Mice work better. The brown mouse on the right has a ribbon around its neck. The white mouse swinging on the mistletoe keeps the mistletoe in place. Because of the lopsidedness of the wreath, I re-centred it to the left – as you will see in the next pic. 

I even had a red-anodized-coated copper wire in my tool box (I love it when the things I keep find a great purpose!) from which to hang the wreath outside. 

In the past year the wreath has one small addition that is perfect: the trapeze mouse has a little bell on a red cord around its neck.

I hope this post inspires you to make use of nature’s materials and your own hoarded craft parts to create a work of joy and fun.

As an aside, one of my European friends  who saw my wreath pics wrote to me:

Our neighbours didn’t take their wreath down after Christmas one year because they liked it so much. When they finally wanted to put it away in spring, they found that a robin had built a nest in it. They had to use the back door for months, until all the nestlings had left…

Hervé the white rabbit.

On the original version of this blog, I posted about my pets from time to time. I still have Hervé, you can sometimes see him in my photos and blog posts and social media shares, and he came to me, like all my pets, through a rescue route. 

Ringo’s Lost poster

I  want to show you pics of the new rabbit that entered my life. It was a few weeks after I lost Ringo, and someone found a white rabbit a few blocks away on St. Antoine, near Georges-Vanier metro – right in the middle of the road, early in the morning. They contacted Quebec Rabbit Rescue – Secours Lapins Quebec, who can only network for rabbit rehoming, as they aren’t a shelter. QRR gave them my poster to identify if it was Ringo, but it wasn’t. They asked me to take him in anyway.

He is young, friendly, full of energy and curiosity, and he’s got a big appetite. It took a few weeks, but his name arrived: Hervé.

One great thing about Hervé is that he actually likes being in the front yard, and his willingness to stay and graze influences the girl bunnies in a positive way. I’ve a lot fewer “escapes” – visiting the neighbours, or hiding under the car – than before. They then get to stay outside for longer.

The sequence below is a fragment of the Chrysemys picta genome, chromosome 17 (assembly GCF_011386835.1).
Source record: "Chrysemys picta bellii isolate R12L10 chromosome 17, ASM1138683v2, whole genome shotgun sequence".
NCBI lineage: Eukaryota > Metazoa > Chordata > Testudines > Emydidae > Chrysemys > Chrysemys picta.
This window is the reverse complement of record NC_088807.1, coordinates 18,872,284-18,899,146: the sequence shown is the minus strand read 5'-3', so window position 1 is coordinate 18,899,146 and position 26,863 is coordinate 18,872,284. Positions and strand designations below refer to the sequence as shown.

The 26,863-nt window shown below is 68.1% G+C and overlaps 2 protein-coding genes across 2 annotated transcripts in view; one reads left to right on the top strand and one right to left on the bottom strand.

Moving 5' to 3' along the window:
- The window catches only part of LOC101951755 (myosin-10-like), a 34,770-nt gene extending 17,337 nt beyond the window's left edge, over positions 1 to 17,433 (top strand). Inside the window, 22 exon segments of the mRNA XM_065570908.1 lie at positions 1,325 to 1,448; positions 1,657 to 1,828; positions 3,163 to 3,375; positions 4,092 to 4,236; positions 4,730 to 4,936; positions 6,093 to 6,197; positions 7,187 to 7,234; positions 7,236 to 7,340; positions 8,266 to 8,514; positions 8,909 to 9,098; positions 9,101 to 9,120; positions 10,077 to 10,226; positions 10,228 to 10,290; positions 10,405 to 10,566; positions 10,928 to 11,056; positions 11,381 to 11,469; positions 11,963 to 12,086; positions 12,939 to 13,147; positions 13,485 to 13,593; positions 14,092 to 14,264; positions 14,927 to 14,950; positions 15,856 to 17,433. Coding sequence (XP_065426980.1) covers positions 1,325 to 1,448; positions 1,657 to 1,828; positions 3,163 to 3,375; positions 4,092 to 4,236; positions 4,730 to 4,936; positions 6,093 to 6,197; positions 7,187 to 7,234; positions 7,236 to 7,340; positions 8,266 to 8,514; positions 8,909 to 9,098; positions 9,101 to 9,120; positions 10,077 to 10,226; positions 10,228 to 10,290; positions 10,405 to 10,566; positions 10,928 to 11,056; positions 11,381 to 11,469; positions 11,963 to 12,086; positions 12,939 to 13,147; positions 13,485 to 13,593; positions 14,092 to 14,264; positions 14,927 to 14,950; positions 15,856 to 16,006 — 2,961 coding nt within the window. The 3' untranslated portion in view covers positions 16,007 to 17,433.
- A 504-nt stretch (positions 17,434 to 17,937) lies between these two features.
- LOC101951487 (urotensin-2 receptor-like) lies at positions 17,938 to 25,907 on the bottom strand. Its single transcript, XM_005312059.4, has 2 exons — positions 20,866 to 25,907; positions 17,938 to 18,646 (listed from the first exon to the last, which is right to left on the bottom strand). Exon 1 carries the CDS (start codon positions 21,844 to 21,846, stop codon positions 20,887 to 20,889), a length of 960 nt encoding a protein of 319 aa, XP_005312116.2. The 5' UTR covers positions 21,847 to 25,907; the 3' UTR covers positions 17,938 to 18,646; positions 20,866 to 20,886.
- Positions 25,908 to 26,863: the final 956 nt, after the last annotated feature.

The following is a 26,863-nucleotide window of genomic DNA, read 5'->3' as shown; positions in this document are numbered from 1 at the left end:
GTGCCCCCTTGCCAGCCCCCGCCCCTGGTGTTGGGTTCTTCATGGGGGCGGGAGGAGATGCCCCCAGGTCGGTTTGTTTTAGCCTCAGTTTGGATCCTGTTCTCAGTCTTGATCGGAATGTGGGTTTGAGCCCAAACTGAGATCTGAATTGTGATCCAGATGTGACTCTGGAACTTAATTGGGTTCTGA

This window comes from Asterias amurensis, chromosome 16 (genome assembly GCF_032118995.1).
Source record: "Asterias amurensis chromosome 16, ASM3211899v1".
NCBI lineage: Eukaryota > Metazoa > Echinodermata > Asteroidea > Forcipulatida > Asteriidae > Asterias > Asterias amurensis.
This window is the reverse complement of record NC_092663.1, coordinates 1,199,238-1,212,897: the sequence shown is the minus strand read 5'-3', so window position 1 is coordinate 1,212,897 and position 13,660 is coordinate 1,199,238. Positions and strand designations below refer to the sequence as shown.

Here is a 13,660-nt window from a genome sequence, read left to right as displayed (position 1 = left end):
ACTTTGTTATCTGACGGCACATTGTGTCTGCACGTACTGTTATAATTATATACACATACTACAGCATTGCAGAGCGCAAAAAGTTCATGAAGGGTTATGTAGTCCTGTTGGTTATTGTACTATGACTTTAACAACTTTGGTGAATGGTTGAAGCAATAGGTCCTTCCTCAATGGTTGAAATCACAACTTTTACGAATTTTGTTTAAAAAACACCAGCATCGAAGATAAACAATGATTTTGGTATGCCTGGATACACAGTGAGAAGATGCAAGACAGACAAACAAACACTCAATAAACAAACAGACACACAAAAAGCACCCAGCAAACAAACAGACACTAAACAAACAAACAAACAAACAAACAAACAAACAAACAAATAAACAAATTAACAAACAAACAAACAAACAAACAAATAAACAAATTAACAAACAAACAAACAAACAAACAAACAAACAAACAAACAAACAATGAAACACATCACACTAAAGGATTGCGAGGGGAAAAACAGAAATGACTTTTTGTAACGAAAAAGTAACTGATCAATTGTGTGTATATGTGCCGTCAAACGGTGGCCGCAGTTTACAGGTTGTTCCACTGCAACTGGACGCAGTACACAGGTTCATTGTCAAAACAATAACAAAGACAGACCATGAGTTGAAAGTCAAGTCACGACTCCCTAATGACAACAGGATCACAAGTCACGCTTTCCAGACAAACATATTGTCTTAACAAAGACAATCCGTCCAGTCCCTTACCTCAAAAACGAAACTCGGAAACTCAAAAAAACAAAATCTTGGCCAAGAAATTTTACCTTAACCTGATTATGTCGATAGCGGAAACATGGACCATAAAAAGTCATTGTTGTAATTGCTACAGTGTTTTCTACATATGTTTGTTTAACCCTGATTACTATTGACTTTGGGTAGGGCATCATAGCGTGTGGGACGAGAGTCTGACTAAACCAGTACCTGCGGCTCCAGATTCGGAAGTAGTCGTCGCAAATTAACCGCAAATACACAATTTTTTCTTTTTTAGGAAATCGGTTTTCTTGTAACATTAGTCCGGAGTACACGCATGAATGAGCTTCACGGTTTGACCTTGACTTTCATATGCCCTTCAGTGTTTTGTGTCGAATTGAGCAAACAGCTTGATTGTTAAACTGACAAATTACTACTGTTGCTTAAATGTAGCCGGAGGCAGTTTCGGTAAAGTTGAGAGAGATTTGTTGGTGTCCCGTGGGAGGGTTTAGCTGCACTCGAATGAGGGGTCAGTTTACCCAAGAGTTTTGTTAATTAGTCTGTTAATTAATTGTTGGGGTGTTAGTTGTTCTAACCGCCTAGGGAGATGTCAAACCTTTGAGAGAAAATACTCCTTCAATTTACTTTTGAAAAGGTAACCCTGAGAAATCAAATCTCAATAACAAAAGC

He’s really fearless, actually. On Hallowe’en, he wanted out in the evening – no way! – and so was hanging around the front door as kids came by to trick-or-treat. He was also trying to get into the bowl of candy. He taught Elizabeth to go explore the bedrooms upstairs, looking for treats. Naturally, he attacked a few houseplants this way.

Here he is, the day he arrived

He loves being pet. Here he’s assuming the position.

He also humps my girls. And they take it (most of the time) in the most unperturbed way possible. After all, girls can be worse for humping, as it’s a dominance activity.


 

And now, I have some very sad news (as sad as losing Ringo). In the past 10 days, my “heart” rat Archie has wasted away from the effects of what I thought was a pituitary tumour, but it was pneumonia. I’ve nursed more than a half-dozen pituitary cases over the years, and I thought I knew the signs. I was wrong.

Archie has been my brave explorer and shoulder-rider over the past year, preferring my company at that height over the ground-level pursuits and other predations of Dweezil, my resident terrorist. Now, I’m feeding and medicating Archie through a syringe, while he sleeps the day and night away. He still bruxes and stretches so I believe he’s not comatose. It’s heartbreaking to see him this way, but we each have to face death, and if I can’t pull him back from the brink that I stupidly brought him to, then my job is to make it as comfortable as possible.

Archie exploring under the deck in the garden.